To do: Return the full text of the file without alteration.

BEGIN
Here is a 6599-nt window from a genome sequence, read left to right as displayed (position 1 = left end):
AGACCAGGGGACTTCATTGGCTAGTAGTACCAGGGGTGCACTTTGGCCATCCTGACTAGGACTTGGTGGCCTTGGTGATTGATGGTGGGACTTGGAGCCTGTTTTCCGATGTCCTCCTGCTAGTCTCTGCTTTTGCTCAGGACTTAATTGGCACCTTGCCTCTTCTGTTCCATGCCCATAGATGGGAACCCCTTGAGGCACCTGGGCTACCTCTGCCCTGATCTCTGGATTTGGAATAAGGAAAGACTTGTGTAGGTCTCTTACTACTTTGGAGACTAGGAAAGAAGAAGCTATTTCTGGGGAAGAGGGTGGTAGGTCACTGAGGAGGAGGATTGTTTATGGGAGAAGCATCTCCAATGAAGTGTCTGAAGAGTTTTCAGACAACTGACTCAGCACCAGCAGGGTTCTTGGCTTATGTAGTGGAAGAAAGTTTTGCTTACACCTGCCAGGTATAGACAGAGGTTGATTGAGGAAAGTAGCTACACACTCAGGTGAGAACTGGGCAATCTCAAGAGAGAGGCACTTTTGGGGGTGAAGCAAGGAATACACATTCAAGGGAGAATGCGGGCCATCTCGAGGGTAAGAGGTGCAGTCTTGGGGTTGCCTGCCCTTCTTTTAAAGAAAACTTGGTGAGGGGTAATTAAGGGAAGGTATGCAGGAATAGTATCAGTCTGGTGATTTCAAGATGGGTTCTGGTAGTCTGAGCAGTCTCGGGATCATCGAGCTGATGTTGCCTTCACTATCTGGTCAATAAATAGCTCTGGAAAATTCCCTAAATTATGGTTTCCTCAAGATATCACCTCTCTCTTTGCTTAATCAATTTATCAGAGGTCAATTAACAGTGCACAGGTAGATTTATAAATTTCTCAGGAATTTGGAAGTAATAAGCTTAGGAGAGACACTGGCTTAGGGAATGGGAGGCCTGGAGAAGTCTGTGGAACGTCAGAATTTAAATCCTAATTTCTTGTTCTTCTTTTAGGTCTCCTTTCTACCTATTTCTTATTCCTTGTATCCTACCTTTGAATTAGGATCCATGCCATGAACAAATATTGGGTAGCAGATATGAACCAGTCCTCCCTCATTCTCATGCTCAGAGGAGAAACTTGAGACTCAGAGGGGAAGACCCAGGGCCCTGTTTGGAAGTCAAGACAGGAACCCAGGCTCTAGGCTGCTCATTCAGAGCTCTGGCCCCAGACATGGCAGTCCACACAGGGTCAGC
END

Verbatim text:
Here is a 6599-nt window from a genome sequence, read left to right as displayed (position 1 = left end):
AGACCAGGGGACTTCATTGGCTAGTAGTACCAGGGGTGCACTTTGGCCATCCTGACTAGGACTTGGTGGCCTTGGTGATTGATGGTGGGACTTGGAGCCTGTTTTCCGATGTCCTCCTGCTAGTCTCTGCTTTTGCTCAGGACTTAATTGGCACCTTGCCTCTTCTGTTCCATGCCCATAGATGGGAACCCCTTGAGGCACCTGGGCTACCTCTGCCCTGATCTCTGGATTTGGAATAAGGAAAGACTTGTGTAGGTCTCTTACTACTTTGGAGACTAGGAAAGAAGAAGCTATTTCTGGGGAAGAGGGTGGTAGGTCACTGAGGAGGAGGATTGTTTATGGGAGAAGCATCTCCAATGAAGTGTCTGAAGAGTTTTCAGACAACTGACTCAGCACCAGCAGGGTTCTTGGCTTATGTAGTGGAAGAAAGTTTTGCTTACACCTGCCAGGTATAGACAGAGGTTGATTGAGGAAAGTAGCTACACACTCAGGTGAGAACTGGGCAATCTCAAGAGAGAGGCACTTTTGGGGGTGAAGCAAGGAATACACATTCAAGGGAGAATGCGGGCCATCTCGAGGGTAAGAGGTGCAGTCTTGGGGTTGCCTGCCCTTCTTTTAAAGAAAACTTGGTGAGGGGTAATTAAGGGAAGGTATGCAGGAATAGTATCAGTCTGGTGATTTCAAGATGGGTTCTGGTAGTCTGAGCAGTCTCGGGATCATCGAGCTGATGTTGCCTTCACTATCTGGTCAATAAATAGCTCTGGAAAATTCCCTAAATTATGGTTTCCTCAAGATATCACCTCTCTCTTTGCTTAATCAATTTATCAGAGGTCAATTAACAGTGCACAGGTAGATTTATAAATTTCTCAGGAATTTGGAAGTAATAAGCTTAGGAGAGACACTGGCTTAGGGAATGGGAGGCCTGGAGAAGTCTGTGGAACGTCAGAATTTAAATCCTAATTTCTTGTTCTTCTTTTAGGTCTCCTTTCTACCTATTTCTTATTCCTTGTATCCTACCTTTGAATTAGGATCCATGCCATGAACAAATATTGGGTAGCAGATATGAACCAGTCCTCCCTCATTCTCATGCTCAGAGGAGAAACTTGAGACTCAGAGGGGAAGACCCAGGGCCCTGTTTGGAAGTCAAGACAGGAACCCAGGCTCTAGGCTGCTCATTCAGAGCTCTGGCCCCAGACATGGCAGTCCACACAGGGTCAGC